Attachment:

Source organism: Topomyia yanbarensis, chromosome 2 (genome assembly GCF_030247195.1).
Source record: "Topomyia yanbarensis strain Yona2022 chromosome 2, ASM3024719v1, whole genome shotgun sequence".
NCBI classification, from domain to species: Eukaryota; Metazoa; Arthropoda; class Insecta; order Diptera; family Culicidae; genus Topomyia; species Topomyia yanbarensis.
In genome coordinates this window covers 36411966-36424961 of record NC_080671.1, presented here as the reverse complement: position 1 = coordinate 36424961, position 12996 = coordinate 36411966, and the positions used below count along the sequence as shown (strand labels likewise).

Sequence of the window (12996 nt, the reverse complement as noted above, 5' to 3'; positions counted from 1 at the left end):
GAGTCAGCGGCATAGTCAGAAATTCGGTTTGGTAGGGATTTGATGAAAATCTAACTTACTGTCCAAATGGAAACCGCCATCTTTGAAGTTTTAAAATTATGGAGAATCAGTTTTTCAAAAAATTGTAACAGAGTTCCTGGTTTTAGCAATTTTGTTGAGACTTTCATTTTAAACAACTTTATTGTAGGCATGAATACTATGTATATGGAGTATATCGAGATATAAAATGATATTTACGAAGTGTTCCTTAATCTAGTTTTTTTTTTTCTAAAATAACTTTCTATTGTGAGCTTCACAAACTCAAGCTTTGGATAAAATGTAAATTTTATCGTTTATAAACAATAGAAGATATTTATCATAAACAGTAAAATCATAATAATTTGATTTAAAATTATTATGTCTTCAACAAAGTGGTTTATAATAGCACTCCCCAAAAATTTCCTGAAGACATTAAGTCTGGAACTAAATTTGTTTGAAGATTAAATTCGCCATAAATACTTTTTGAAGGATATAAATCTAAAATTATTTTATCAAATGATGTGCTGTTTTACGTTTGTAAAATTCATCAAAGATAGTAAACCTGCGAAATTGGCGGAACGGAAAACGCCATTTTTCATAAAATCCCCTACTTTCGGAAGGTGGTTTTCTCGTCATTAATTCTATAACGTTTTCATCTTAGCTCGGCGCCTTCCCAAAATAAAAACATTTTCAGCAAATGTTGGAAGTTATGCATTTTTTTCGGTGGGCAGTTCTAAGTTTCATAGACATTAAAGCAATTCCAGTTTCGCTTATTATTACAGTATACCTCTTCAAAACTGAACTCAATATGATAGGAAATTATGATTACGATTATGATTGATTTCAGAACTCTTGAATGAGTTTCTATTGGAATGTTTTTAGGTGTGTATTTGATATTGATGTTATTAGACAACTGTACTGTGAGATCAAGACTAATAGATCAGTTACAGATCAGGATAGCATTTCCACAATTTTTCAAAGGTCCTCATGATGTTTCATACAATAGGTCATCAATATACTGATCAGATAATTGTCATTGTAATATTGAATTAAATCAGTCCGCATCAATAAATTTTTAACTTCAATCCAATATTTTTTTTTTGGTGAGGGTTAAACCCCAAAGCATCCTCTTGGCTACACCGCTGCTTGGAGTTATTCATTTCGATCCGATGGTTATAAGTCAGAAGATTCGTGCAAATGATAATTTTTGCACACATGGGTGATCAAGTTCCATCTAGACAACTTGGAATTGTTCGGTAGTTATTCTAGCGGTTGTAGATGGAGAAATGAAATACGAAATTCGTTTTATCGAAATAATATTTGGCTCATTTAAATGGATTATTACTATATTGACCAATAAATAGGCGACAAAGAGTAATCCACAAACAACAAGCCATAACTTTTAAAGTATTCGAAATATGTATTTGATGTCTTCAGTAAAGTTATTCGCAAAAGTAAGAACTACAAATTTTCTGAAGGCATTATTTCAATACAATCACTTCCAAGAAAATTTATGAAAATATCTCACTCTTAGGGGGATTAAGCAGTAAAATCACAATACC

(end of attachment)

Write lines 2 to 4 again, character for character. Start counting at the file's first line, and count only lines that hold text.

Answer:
Source record: "Topomyia yanbarensis strain Yona2022 chromosome 2, ASM3024719v1, whole genome shotgun sequence".
NCBI classification, from domain to species: Eukaryota; Metazoa; Arthropoda; class Insecta; order Diptera; family Culicidae; genus Topomyia; species Topomyia yanbarensis.
In genome coordinates this window covers 36411966-36424961 of record NC_080671.1, presented here as the reverse complement: position 1 = coordinate 36424961, position 12996 = coordinate 36411966, and the positions used below count along the sequence as shown (strand labels likewise).